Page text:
Home > Space (Laws of Physics #2)(7)

Space (Laws of Physics #2)(7)
Author: Penny Reid

Poe paused, his hand on the door frame, and then turned. His expression was free of everything but mild curiosity.

“How about Hawaii for spring break?” I asked, the question sounding awkward and amiss to my ears. And my heart.

His eyes narrowed. “You’re in Europe all next semester.”


“You’re going to fly back from Europe? All the way to Hawaii, just for spring break?”

I hesitated, because he had a point. I hadn’t considered whether going to Hawaii for a week would even be possible, given my commitments in Geneva. Poe’s gaze moved over my face, like he was searching for something, a sign, a tell. I held my breath, clearing my features of expression.

Eventually, he bestowed upon me one of his small, patient smiles. “Okay, Mona. Whatever you say. See you in a week.”

“See you in a week,” I croaked, managing a smile for him in return, even though I felt embarrassed by my clumsy, sudden, and logistically unsound suggestion. Embarrassed and wrong and sad and anxious.

Giving me a slight nod, Poe turned and left. Reaching my hand in my pocket, I gripped the envelope, squeezing it, and breathed out, or at least I tried to. The ache in my chest had returned full force. Yes, I needed to move on. Yes, I’d been behaving irrationally for over two years, holding on to the possibility of an impossibility. But no, I shouldn’t use Poe to move on.

I felt like an ass.

Meanwhile, Allyn squealed in my ear, “Yay! Hawaii with Poe! Of course, I’ll find a reason not to go so you two can—”

“Calm down, Allyn. It’s probably not going to happen.” Releasing the letter, I lifted my fingers and rubbed my sternum, so ready for this vacation. So ready for quiet and calm and peace.

So ready for less motion.


Electric Current, Resistance, and Ohm's Law


My parents’ McMansion was built into the side of a mountain. Reaching the property during winter required the traveler to have a certain degree of flexible ambivalence for their own safety. I’d explained the situation to Allyn months ago, perhaps even exaggerating the danger, just to be sure she was fully informed prior to giving her consent. She’d readily agreed.

As soon as my plane touched down, I powered up my cell to message Allyn. The screen told me that my brother had called and left a voicemail while I’d been airborne. Making a mental note to check his message later, I sent Allyn a text, letting her know I’d finally arrived.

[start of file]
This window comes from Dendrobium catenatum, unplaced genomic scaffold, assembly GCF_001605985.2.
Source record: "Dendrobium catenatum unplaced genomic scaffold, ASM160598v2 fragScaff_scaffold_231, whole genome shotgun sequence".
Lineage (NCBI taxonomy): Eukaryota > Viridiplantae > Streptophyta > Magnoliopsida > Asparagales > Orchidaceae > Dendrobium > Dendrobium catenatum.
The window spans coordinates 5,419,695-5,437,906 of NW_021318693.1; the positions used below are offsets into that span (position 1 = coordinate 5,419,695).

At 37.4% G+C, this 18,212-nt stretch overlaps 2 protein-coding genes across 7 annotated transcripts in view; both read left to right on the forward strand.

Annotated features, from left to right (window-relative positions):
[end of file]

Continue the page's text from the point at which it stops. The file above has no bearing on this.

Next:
The plane had been delayed leaving LAX by an hour and a half, therefore our flights arrived within a half hour of each other instead of mine landing first. After grabbing my carry-ons, darting off the plane and through the gate area to baggage claim, I discovered Melvin—one half of the caretaker team for the Aspen property—had already found Allyn and her bags.

As soon as she spotted me, Allyn—as usual—didn’t say hi. She began talking as though we were in the middle of a conversation. “I was hoping to get a good view of the mountains as we touched down, but it was too cloudy and dark. I didn’t get to see anything.”

Pulling me into an embrace once I was within arm’s reach, she didn’t seem to notice how I tensed. Allyn never did notice my reticence about being touched, but that was fine. I’d been working on my “touching issues” for a while now and I appreciated her ignorance of my struggles. I didn’t want anyone walking on eggshells or making it into their problem.

“You couldn’t see the mountains because of the snow,” Melvin said, stepping forward to reach for my bag. “This is it? Did you check anything?”

I shook my head, lifting my shoulder to indicate that I’d be fine carrying my backpack. “Just the two carry-ons.”

“Good. Let’s go.” He turned and began power-walking to the exit.

It took me a second to react to his swift departure. I’d expected to hear all the local news, as Melvin was typically the chatty sort. He and his daughter Lila were Aspen natives. He seemed to think of the place as a small hamlet rather than the opulent resort town it had become. The last time I’d visited—just two months ago—he’d told me all about the latest issues with sanitation management and how the mayor’s son had been escorted out of Big Ben’s Bear Shack after dancing on the bar.

But instead of chatting, Melvin—now ten feet away—twisted his head to see if we were following, and then waved us forward urgently. Following his lead, we were wordlessly and hurriedly ushered out of the airport and into the waiting car.

Once we were packed in, on the road and on our way, I lowered the glass separating Allyn and I from Melvin.

“Can we stop at the store?” I’d been assured via email by Lila—Melvin’s daughter, the other half of the caretaker team all year round, and the chef when my parents were present—that the house had been appropriately stocked for our arrival. Even so, I’d wanted to make a stop in downtown Aspen to pick up a few supplies.